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British Future: Challenge for politicians is to restore public trust on immigration

Date of Publication: 
15 May 2017
Summary: 

Report says election campaign needs to focus on future choices Britain should make on immigration after Brexit

British Future: Challenge for politicians is to restore public trust on immigration

15 May 2017
EIN

With Brexit likely meaning the next government will oversee the most significant overhaul in a generation of the framework for immigration to Britain, the think-tank British Future last week published its 'manifesto challenge' for parties and candidates ahead of the general election.

The 29-page report, which you can read here, sets out 10 steps that British Future says can help restore public trust on immigration and integration.

British Future says that the challenge to the political parties in the 2017 election campaign is to go beyond the debate in previous campaigns, which often focused on whether we can talk about immigration and how we talk about it, and instead "engage constructively in a new debate about the future choices that Britain should make on immigration after Brexit."

"How much immigration do we want to keep? How can a new immigration system rebuild public confidence and consent? And how can it ensure that we meet the needs of our economy and our public services, while upholding our international obligations?" the report asks.

Part II of the report sets out in detail British Future's own proposals for a 'common ground' approach to immigration, one that aims to secure majority public support and consent.

The ten proposals are:

• Invest properly in an immigration system that is effective, fair and humane;

• Propose a new UK migration deal with the EU to replace free movement;

• Hold Britain's first ever Comprehensive Immigration Review; and set sensible limits for immigration controls, making promises that governments are in a position to meet;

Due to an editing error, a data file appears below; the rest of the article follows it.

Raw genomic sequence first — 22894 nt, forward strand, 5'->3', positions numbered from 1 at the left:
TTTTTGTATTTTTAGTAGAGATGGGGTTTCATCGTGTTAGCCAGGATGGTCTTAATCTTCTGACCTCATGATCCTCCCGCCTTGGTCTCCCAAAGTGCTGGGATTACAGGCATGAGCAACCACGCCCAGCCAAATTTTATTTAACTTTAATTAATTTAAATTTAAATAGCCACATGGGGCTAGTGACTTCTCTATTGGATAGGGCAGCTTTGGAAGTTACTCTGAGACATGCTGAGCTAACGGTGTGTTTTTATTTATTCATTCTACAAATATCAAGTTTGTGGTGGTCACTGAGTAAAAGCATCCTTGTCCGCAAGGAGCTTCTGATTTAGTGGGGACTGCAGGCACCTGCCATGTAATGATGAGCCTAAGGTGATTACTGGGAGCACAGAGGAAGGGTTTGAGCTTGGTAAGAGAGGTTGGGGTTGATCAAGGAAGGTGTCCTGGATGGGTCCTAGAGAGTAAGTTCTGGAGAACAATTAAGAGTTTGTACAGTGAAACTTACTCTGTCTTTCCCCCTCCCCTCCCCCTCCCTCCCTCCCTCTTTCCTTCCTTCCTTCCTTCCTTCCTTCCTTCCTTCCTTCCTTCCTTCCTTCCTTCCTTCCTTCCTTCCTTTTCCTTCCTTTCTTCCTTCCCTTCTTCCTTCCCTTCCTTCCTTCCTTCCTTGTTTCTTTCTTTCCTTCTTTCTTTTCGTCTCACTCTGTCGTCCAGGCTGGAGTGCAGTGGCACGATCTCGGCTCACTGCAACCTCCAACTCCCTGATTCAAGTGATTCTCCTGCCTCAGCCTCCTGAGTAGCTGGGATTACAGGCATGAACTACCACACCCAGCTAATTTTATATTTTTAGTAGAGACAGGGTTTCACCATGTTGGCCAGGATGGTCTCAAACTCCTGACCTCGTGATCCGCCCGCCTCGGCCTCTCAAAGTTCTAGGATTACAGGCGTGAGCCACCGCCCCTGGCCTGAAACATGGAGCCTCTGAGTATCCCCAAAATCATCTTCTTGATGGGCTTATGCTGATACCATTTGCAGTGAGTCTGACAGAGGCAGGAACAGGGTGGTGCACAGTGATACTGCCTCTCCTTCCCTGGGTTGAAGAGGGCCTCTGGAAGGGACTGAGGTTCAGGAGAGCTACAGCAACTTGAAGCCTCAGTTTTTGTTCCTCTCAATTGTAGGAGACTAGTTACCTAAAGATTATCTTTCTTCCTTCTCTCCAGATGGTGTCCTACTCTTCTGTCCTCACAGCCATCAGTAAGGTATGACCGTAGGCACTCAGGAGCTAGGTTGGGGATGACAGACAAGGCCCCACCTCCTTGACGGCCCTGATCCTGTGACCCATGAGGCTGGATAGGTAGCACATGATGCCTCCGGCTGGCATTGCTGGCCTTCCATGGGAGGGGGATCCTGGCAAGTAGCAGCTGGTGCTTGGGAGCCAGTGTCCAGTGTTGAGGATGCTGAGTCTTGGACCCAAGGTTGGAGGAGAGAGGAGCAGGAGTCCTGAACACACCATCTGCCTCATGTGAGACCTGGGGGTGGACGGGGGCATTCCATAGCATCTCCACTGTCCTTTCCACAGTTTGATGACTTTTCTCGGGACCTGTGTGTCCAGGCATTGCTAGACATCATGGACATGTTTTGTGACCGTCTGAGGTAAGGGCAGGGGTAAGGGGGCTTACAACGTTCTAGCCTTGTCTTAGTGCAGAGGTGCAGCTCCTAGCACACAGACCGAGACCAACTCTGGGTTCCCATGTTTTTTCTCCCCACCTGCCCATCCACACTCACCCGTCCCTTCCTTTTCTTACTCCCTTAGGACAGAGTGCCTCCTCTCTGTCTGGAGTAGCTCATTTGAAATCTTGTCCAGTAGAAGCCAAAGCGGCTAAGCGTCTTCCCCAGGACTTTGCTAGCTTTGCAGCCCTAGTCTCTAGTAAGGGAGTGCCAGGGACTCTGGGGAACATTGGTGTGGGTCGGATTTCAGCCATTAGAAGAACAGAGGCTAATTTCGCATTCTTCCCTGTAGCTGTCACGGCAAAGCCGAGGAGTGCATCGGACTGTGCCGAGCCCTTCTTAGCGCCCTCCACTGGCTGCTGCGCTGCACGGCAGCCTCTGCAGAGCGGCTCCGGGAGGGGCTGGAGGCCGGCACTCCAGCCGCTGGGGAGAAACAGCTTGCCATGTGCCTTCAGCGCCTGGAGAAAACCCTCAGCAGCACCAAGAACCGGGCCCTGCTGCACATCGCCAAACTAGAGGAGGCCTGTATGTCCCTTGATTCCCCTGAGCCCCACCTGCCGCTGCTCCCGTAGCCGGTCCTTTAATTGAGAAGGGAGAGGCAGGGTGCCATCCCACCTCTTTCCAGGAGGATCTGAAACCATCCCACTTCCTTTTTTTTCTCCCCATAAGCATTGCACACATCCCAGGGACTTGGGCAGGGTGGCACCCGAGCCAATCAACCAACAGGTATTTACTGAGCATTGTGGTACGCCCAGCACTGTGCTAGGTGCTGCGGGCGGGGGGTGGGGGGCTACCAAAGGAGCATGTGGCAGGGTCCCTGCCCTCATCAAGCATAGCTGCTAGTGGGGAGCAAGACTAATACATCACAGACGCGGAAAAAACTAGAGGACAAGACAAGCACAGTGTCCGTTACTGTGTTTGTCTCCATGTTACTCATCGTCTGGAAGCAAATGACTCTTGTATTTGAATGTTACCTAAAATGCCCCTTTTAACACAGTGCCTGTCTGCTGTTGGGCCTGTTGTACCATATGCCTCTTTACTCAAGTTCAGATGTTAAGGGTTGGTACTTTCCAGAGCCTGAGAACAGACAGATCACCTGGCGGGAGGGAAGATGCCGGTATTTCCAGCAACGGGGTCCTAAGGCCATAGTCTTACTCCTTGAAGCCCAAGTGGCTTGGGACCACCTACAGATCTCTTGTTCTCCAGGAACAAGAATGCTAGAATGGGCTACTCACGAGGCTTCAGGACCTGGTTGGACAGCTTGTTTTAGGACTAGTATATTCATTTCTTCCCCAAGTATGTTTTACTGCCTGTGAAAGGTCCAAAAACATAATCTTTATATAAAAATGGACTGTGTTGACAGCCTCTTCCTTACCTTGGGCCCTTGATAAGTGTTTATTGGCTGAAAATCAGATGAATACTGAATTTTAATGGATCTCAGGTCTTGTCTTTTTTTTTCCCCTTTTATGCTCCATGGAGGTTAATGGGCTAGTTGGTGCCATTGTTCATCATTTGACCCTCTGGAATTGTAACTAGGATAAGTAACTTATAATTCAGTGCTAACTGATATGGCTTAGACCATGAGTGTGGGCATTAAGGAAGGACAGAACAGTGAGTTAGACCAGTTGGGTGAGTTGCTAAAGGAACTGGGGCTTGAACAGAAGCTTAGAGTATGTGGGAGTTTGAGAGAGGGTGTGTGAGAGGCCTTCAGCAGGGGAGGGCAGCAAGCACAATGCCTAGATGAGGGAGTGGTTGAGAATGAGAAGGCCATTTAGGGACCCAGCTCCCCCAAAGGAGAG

• Review the rules on family migration for non-EU immigration;

• Use money generated by the Immigration Skills Charge on training for UK workers; and consider measures to reduce dependence on migrant workers;

• Uphold refugee protection, improve the system and extend community sponsorship;

• Set a target for increased student migration – so that Global Britain competes to top the global league in attracting international students;

• Implement local impacts funding, to ensure net gains from migration reach the places of most change;

• Increase political accountability on immigration through a Migration Day report to Parliament and the public;

• Commit to introducing a national integration strategy.

While acknowledging that immigration has been a "highly polarising issue" in British politics, British Future believes finding consensus among the majority is an achievable aim for the immigration debate.

"It would be defeatist in the extreme to write-off such an important issue as uniquely and inherently polarising. Yet it can sometimes feel that politicians do just that when they try to avoid talking about immigration or change the subject when it is raised," the report states.

The report concludes that the challenge for politicians is now one of rebuilding public trust after years of unheard concerns and broken promises across Conservative, Coalition and Labour governments.